This post revisits Vie and North Pond with the primary aim of exploring how the two paradigmatic farm-to-table restaurants illuminate what “farm-to-table” means as a taxonomic marker. Or put differently, the question motivating this post might be phrased thusly: does “farm-to-table” signify an actual cuisine, or a method through which to execute a cuisine?
Certainly, farm-to-table carries certain generic attributes: prioritization of local, micro-seasonal ingredients; simple, often rustic preparations; transparent disclosure of ingredient provenance, with an expectation that purveyors engage in humane treatment of animals; and culinary handiwork stressing ingredients over technique, simplicity over complexification. These qualities have of course been commoditized, with grocery stores and restaurants alike well-attuned to the surplus value conferred by farm-to-table and adjacent keywords like “fresh,” “farm-raised,” and “free-range.” But is this enough to constitute a proper cuisine? After all, Rick Bayless uses seasonal, humane ingredients to produce Mexican cuisine. Given that the aforementioned keywords may be applied toward any cuisine, are we best off conceptualizing farm-to-table in loose, methodological terms, referring more to the ingredients one uses (or perhaps, one’s attitude toward ingredients) than the dishes one composes?
Within Chicagoland, Vie and North Pond register as ideal sites through which to open this investigation. After all, Vie was named a Top 25 Farm to Table Restaurant in the country by Best Life Magazine. Meanwhile, North Pond appears in Zagat’s list of “Chicago’s Best Farm-to-Table Restaurants.” I refer to these lists this not because I see merit in ranking restaurants along these or any other lines, but because the designation speaks to the collective image of farm-to-table as a cuisine, and to Vie and North Pond as archetypal examples. Yet after 5 meals at North Pond (1 recent, 4 further removed) and 4 at Vie, I consider both among my favorite restaurants in Chicago, but also consider them to offer evidence for farm-to-table as more of a method than a cuisine. What follows carries a more definitional than evaluative focus, using recent meals at Vie and North Pond to explore—on an admittedly limited scope—what we mean when we talk about ‘farm-to-table’ in the restaurant context.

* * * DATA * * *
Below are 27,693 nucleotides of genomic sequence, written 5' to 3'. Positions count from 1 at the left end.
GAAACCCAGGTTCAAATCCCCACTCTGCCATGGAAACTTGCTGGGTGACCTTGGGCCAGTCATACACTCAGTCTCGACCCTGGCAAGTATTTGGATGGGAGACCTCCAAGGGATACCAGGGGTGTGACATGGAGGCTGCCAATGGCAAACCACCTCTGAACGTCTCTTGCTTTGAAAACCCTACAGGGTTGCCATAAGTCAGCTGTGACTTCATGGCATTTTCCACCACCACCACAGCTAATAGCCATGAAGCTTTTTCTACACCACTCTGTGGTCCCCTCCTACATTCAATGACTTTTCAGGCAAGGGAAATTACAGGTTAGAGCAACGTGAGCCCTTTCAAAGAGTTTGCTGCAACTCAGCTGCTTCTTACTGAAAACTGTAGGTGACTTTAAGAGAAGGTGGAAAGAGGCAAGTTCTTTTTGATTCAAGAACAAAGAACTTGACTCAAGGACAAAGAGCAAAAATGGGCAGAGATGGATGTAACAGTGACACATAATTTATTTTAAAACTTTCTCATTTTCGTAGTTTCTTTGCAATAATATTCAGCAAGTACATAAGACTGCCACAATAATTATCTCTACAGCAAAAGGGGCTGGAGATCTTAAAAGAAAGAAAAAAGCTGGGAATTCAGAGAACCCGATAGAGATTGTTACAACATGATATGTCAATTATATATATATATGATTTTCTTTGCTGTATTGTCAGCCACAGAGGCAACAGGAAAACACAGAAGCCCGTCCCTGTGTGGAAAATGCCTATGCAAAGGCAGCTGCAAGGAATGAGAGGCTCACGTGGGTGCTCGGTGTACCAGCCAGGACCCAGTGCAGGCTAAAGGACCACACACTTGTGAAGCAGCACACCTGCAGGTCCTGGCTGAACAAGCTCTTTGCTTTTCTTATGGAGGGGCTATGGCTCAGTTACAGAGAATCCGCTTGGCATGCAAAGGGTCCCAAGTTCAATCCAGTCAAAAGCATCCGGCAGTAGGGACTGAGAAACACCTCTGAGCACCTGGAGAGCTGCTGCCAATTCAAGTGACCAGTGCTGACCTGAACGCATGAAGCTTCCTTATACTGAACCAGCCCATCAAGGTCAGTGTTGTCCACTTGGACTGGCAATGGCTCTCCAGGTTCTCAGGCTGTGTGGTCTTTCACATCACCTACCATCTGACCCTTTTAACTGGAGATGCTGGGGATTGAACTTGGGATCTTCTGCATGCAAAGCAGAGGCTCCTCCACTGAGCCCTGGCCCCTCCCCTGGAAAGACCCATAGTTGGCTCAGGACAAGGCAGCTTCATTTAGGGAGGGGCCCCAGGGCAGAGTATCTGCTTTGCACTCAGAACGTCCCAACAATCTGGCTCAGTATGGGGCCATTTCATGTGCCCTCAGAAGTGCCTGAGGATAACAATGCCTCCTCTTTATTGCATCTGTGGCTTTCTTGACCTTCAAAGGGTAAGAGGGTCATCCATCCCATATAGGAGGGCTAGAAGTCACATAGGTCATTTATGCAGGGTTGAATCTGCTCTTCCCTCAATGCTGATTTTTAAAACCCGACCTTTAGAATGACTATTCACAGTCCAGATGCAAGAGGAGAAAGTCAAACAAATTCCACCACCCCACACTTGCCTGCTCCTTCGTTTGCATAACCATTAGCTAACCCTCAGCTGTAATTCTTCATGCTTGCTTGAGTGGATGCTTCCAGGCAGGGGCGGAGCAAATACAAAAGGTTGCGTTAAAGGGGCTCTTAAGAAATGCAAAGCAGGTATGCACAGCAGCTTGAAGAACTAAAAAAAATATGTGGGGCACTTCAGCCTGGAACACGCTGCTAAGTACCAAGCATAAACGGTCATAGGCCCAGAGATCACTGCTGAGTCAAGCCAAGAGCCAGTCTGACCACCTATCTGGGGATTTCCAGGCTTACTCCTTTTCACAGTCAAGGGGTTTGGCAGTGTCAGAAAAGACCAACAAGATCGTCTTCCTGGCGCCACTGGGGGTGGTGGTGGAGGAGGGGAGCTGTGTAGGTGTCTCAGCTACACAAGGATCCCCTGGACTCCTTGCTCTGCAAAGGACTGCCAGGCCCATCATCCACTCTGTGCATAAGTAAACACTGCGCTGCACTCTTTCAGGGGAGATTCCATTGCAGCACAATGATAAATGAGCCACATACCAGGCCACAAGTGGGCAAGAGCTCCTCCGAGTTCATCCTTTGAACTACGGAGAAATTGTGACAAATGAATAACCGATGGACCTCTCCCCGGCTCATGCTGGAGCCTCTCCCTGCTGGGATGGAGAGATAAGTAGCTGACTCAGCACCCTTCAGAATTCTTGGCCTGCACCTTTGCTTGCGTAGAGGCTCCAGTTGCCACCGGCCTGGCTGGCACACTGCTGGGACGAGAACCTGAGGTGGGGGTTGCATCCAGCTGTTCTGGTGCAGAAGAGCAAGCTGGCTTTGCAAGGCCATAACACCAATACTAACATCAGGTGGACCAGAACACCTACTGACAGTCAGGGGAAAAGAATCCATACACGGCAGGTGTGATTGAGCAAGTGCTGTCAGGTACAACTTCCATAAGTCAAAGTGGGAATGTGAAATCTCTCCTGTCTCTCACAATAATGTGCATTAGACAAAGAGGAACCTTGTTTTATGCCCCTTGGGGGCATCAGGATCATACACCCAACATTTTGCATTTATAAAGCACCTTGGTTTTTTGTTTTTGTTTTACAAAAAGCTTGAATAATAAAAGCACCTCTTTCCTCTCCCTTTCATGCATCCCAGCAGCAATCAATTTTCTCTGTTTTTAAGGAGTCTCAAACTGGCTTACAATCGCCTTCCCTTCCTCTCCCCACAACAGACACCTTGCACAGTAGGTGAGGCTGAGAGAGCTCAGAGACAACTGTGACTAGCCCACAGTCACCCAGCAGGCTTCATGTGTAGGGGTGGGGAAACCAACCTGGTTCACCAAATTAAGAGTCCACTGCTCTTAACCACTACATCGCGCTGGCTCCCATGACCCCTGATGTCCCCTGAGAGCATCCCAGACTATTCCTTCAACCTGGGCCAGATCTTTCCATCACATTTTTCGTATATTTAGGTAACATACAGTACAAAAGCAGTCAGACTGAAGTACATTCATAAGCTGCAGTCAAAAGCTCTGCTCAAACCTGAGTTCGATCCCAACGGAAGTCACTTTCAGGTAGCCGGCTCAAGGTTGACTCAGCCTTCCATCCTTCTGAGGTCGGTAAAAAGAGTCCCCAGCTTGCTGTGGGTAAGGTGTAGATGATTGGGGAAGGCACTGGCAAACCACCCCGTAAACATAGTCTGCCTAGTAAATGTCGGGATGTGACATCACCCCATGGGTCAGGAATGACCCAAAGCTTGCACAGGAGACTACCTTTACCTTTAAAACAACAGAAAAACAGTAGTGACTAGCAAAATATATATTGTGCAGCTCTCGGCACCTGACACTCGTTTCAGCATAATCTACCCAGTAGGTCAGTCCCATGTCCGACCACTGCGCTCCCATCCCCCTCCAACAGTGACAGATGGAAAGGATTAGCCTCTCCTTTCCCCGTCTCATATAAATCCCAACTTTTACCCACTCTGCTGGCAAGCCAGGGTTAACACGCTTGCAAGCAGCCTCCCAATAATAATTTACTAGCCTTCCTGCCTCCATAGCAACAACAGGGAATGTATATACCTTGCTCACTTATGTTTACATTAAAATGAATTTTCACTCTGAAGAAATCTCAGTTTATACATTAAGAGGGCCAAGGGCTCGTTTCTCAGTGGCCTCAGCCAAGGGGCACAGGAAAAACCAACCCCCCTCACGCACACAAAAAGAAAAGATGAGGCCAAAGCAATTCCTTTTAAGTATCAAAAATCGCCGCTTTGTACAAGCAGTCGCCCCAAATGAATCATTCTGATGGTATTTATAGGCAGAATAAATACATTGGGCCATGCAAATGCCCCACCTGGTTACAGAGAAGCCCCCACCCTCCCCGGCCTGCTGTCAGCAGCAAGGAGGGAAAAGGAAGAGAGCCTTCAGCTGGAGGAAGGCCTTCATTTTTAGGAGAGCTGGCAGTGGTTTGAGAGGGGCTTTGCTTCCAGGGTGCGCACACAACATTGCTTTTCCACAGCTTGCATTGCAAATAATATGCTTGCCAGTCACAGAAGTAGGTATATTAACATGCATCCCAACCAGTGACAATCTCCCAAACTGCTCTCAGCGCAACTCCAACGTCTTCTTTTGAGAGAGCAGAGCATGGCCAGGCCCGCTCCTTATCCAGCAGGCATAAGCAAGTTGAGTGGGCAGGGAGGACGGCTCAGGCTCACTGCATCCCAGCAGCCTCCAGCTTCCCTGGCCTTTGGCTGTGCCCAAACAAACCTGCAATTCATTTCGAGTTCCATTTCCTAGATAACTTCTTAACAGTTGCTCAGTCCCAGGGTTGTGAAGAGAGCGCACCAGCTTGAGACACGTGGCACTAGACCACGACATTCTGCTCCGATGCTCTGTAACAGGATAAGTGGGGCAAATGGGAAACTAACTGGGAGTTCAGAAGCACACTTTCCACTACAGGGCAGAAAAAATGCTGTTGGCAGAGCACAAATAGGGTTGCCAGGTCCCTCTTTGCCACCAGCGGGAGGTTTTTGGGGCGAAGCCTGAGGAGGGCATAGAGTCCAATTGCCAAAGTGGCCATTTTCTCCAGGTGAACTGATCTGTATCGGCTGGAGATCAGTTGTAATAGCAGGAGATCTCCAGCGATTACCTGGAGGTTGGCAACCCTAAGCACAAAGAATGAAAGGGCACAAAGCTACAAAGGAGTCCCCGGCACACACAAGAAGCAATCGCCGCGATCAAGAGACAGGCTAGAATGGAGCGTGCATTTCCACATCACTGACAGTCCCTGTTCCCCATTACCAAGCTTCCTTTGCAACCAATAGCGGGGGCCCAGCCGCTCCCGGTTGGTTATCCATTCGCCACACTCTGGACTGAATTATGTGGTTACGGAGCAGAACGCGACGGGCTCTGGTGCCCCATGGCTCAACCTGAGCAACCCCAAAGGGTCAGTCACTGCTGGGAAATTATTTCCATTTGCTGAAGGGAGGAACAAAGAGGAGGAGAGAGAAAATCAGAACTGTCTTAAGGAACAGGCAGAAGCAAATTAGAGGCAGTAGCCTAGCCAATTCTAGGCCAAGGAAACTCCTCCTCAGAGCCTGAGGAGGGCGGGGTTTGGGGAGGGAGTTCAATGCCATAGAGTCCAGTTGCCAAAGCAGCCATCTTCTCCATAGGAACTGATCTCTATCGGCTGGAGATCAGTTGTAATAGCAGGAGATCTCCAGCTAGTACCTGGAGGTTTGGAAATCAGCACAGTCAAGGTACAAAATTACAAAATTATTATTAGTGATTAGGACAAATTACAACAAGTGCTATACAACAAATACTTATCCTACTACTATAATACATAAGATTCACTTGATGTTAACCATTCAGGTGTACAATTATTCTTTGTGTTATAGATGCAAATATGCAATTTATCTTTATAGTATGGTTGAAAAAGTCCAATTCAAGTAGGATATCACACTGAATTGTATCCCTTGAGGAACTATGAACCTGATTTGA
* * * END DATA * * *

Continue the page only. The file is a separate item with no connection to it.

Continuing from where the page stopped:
It should be noted that neither Vie nor North Pond advertises itself as explicitly farm-to-table; the North Pond website introduces the cuisine of its chef, Bruce Sherman, as follows:
“Chef Bruce Sherman holds true to the Arts and Crafts ideal in the culinary philosophy of North Pond restaurant. Drawing inspiration from the local market, he utilizes exceptional ingredients at the height of their season. Whenever possible, Chef Sherman supports small local farmers and treats their products with respect in his kitchen. The path from earth to plate remains clear and his cuisine reflects the decor of the dining room – complex layers of subtle craft beneath a simple decorative style.”
The verbs deployed—“utilizes” and “treats”—allude to farm-to-table as a procedure, deployed to achieve an isomorphic relationship between dining room and food; rather than executing a preexisting cuisine, the implication is that Chef Sherman serves his own distinct cuisine, indelibly informed by not only local ingredients but the physical space of the building.
Vie, meanwhile, introduces itself as follows:
“Named after the French word for life, offer(ing) contemporary American cuisine inspired by Western European cultures and rustic fare. Chef and Owner Paul Virant opened Vie in 2004 and focuses on year-round seasonal eating and housemade pickles and preserves. Locally grown, artisan ingredients from Midwestern family farms are showcased.”
Local ingredients and purveyors are foregrounded here, but utilized toward the production of contemporary American and Western European cuisine. In sum, North Pond and Vie make reference to farm-to-table attributes, but farm-to-table remains procedurally-determined, suggesting that the common tendency to think of farm-to-table as a cuisine owes as much or more to the food media and the dining public than to the ways in which chefs define and market their craft. My recent meals at both restaurants confirm this conclusion.
These meals occurred during late Summer and early Fall, with a common rubric of ingredients on display. Menus falling on the late summer end of the spectrum featured much seasonal produce, including sweet corn, berries, summer squashes, watermelon, and tomatoes. The early fall meal, which took place at Vie, included hen-of-the-woods mushrooms, fall squashes, and brussels sprouts. Both North Pond and Vie offer tasting menus, yet my sense is that the focus remains on a la-carte. As this was a brunch at North Pond, we ordered from a 3-course prix fixe, in which each course carried 4 choices; at dinner, the standard shifts to 4 courses. At Vie, the expectation is that each diner experiences a traditional, 3-course endeavor.
Both North Pond and Vie welcome the diner with bread; Vie also includes an amuse bouche and mignardise (North Pond might also for dinner, but not brunch.) At our last meal, we were treated to an especially outstanding raw fish preparation.